In fact, the urge to lord it over one’s fellow man is actually more natural to Man as loving his neighbor as himself, so it depends on Who can get to men first. Again, America took the ancient laws of power out of the equation.
The ancient laws.
For over five hundred years the ownership of land defined social rank. In Europe there was a legal pecking order, the Feudal System, which ordained that only land owners could be the true Nobility. And since all those lands of Europe were first taken in war by tribal chiefs who would later come to call themselves kings, all subsequent takings of their land would be by the same process, war, only by different men who would call themselves kings (if they won), but forever preservingg the notion that all the property of Europe was owned by those kings.
(America was the first example where “mere people” took land away from a king, throwing that entire legal concept into chaos.)
How the Nobility became the Second Estate instead of the First was that the Nobility feared for their souls. So they inked a power-sharing arrangement with the Roman Church in 800 AD, naming the Church the First Estate, and themselves, the Nobility, the Second Estate, based on the general promise that no matter how barbarous and brutal kings lived their lives, if they confessed on their deathbeds, they would be spirited off to Heaven. How very clever. And demonic.
The fly in the buttermilk was that all the rest of society was lumped into the Third Estate, or commoners, the vast majority of whom were the property of the Land, serfs, meaning that every time a new king took the land, the people living on it was his property as well.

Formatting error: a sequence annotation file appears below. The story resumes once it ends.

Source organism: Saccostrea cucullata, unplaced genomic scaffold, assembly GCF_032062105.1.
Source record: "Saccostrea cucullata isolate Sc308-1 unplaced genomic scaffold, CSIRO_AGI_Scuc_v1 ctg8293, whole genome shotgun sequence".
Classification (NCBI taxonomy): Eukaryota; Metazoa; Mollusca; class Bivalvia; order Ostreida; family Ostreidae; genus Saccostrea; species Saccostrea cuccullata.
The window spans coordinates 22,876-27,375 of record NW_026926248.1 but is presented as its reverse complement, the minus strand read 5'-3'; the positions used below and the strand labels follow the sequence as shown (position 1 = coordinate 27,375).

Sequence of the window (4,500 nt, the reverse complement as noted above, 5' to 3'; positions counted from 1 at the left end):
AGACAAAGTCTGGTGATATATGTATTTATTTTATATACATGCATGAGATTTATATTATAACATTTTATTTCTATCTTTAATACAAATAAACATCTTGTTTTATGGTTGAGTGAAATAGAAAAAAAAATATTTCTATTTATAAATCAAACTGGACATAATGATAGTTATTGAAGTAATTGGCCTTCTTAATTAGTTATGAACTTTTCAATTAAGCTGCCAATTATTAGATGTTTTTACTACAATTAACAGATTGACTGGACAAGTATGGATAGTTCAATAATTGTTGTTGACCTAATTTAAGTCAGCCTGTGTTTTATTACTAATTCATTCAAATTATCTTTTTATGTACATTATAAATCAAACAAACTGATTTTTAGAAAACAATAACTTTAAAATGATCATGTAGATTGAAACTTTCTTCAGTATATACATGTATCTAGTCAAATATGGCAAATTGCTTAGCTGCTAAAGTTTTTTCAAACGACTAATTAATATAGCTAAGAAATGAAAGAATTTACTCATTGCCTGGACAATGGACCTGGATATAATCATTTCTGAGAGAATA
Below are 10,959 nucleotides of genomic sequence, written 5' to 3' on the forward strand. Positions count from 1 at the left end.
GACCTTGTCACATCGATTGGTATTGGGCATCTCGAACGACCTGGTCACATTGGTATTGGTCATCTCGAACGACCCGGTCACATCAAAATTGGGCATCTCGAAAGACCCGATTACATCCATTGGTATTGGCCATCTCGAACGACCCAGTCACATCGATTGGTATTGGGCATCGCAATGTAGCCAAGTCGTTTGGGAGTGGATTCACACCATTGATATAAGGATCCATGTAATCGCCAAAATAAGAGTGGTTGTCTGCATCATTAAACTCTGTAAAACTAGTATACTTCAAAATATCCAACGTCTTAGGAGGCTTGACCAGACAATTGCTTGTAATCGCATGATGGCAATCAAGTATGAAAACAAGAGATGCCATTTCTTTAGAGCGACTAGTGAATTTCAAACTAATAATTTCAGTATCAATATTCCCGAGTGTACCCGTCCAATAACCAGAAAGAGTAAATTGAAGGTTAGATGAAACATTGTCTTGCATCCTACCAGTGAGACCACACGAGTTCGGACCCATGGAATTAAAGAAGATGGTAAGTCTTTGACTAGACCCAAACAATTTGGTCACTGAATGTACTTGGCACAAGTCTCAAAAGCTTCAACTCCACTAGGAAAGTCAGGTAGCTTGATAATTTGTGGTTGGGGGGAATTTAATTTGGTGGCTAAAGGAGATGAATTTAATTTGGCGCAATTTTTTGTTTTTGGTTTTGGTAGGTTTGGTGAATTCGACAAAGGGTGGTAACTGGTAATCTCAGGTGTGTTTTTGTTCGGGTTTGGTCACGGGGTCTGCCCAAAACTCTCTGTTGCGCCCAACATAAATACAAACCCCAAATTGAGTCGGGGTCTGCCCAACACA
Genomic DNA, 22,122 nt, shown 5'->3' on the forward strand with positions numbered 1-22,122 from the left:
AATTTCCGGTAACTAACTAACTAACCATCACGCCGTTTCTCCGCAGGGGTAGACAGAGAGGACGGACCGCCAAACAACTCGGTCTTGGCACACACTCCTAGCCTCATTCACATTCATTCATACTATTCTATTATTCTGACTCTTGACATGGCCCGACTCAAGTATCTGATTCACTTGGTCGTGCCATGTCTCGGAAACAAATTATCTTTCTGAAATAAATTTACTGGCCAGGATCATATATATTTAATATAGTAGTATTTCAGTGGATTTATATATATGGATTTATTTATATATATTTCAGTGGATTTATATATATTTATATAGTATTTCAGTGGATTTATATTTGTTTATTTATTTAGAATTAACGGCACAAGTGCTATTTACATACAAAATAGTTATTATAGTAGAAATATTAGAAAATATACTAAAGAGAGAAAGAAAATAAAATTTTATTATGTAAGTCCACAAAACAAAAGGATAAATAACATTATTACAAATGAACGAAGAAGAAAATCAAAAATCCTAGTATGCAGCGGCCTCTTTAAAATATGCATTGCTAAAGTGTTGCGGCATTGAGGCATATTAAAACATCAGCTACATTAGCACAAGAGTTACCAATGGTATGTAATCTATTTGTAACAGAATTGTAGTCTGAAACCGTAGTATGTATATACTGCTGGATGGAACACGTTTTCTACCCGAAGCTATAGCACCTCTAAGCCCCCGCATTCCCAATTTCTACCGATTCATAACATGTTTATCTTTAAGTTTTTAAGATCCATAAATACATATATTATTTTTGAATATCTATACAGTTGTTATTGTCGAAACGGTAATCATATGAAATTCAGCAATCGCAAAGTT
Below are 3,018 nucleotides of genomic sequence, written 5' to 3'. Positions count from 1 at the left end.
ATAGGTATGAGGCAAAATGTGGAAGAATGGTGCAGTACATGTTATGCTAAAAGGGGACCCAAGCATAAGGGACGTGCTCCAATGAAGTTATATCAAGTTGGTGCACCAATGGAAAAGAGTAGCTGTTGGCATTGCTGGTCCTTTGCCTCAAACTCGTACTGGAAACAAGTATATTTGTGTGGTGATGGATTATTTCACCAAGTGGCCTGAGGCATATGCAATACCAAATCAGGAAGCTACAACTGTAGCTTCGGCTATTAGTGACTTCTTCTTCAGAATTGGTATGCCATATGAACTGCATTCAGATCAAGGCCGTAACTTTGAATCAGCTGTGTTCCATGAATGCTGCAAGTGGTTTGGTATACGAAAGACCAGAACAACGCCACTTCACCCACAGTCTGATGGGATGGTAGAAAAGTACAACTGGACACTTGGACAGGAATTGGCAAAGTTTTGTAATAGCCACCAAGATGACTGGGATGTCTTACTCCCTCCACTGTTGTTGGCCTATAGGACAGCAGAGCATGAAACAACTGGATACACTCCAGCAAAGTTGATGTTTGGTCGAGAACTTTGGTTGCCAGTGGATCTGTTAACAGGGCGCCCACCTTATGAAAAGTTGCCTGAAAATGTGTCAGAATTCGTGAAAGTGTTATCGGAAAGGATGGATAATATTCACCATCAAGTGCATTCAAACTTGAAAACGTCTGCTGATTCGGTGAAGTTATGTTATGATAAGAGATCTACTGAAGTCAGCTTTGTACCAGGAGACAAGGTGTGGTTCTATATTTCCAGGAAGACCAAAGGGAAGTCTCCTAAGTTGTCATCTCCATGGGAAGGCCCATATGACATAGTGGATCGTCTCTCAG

It was all very legal, and lasted for close to 700 years.
The problem was that this system had never made any adjustments for the rising Merchant Class (to which Benjamin Franklin, and much later, the immigrant Trump family would belong) so that by the 14th Century the Merchant Class possessed more than half the actual money in Europe.
The Nobility hated this class, largely because they managed their money so much better. Merchants always seemed to run surpluses in money, with loose cash laying around, while the Ruling Class/ Political Class were always running short., They were horrible money managers since they had virtually nothing to do with earning it, so had to often go on bended knee to borrow from the hated merchants. To make matters worse, the Merchants were largely foreigners, even worse, many were Jews.
(From an earlier essay about French serfs, consider the outlays their status alone foisted upon them:)
Nobles had to pay for staff and general castle upkeep, ordinary fixed overhead; the torch bills, extra rock for mortar, etc. And maintain their military. But then there were those damnable off-the-books expenses; the wife and daughters’ dress allowance down at Sachs Fifth de la Rue, the mistresses’ (plural) upkeep, weekend wenching money (petite cash) and then the priest’s special indulgences for absolution for all those mistresses and wenches (often taken out in trade), not to mention the oligatory war to assist the King, or a cousin invading Austria, or quelling an uprising in his own fief, or settling a land dispute, of which, in 14th Century France alone, over a thousand are recorded.